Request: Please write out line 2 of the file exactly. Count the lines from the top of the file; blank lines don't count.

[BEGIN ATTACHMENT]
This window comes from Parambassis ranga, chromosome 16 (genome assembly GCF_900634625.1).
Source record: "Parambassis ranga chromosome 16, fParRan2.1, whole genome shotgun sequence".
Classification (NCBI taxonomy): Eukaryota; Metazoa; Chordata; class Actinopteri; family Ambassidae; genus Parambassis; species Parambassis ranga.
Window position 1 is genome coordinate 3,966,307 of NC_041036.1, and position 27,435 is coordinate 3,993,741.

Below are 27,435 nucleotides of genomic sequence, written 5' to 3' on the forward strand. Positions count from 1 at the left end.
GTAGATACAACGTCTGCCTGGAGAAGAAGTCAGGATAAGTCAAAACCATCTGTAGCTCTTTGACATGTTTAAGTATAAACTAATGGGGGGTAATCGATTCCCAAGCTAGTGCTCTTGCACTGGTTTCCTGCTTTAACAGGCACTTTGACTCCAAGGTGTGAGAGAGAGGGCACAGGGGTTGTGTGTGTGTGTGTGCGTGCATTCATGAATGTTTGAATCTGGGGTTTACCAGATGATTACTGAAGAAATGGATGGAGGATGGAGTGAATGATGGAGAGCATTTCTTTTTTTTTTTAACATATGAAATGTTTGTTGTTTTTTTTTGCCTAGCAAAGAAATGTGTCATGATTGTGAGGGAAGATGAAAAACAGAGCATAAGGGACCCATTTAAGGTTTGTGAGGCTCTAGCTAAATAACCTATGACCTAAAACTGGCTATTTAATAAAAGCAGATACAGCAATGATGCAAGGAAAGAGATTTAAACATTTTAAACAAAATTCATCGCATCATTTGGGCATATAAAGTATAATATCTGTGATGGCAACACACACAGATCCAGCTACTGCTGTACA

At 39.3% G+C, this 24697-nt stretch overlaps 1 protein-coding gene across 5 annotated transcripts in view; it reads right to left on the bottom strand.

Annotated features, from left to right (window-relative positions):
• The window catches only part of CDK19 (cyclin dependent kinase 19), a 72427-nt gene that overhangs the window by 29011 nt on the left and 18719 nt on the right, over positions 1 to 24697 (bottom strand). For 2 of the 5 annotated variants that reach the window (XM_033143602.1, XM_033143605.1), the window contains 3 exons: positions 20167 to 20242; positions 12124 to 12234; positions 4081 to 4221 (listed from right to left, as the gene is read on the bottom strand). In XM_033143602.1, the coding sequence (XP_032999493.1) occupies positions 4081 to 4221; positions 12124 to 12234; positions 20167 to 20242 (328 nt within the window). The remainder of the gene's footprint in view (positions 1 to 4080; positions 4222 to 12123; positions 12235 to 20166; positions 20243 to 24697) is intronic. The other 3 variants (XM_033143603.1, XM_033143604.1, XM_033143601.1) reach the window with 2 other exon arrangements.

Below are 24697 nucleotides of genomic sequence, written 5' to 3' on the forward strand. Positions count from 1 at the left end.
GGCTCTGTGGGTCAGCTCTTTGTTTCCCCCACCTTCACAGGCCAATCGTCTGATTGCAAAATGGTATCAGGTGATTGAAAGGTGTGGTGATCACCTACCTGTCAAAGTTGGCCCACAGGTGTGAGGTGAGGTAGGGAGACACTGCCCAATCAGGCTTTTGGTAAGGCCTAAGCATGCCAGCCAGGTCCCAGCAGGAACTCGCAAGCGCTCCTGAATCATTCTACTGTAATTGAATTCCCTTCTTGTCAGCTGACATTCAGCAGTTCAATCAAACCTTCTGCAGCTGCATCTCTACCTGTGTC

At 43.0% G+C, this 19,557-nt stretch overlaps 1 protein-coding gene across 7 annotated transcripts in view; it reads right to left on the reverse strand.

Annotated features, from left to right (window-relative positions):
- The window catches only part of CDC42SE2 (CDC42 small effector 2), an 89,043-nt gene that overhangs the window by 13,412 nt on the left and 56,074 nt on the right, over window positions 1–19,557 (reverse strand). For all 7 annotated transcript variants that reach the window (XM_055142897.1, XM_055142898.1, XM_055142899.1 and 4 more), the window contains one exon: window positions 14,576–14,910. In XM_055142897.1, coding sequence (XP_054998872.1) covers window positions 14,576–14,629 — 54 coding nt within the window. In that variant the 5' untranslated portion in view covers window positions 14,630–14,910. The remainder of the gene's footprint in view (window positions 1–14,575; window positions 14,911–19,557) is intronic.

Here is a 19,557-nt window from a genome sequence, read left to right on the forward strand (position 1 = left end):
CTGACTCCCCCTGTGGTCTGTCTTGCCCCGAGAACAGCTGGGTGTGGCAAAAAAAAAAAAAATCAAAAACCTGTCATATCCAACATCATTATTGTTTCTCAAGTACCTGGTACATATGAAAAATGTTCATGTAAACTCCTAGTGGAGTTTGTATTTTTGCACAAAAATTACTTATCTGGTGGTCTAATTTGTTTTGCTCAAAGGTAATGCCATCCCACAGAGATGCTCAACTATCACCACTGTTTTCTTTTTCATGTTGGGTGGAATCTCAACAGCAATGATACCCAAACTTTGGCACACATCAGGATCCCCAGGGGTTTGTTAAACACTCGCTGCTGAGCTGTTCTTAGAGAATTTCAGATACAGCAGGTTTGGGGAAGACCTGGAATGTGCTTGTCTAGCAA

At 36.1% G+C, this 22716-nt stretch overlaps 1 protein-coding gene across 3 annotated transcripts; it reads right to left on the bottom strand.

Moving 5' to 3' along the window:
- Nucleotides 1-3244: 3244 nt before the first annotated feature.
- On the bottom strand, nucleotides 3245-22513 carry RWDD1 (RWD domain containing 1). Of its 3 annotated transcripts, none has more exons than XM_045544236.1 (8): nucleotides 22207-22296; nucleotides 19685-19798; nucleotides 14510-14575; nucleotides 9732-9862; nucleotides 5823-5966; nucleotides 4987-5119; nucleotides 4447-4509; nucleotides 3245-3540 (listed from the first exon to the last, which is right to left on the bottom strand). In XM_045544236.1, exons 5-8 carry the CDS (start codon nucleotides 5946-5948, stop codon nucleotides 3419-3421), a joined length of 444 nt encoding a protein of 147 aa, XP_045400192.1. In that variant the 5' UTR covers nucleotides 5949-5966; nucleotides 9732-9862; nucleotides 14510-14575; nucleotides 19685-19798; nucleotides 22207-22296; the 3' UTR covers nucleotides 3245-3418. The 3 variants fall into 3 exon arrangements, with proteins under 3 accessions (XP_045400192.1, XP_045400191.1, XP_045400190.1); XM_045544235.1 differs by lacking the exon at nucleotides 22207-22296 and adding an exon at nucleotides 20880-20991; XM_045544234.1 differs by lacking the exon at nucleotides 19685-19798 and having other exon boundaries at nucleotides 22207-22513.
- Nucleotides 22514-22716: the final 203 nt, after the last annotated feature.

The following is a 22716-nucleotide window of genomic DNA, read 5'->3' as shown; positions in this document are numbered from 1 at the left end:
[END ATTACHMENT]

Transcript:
Source record: "Parambassis ranga chromosome 16, fParRan2.1, whole genome shotgun sequence".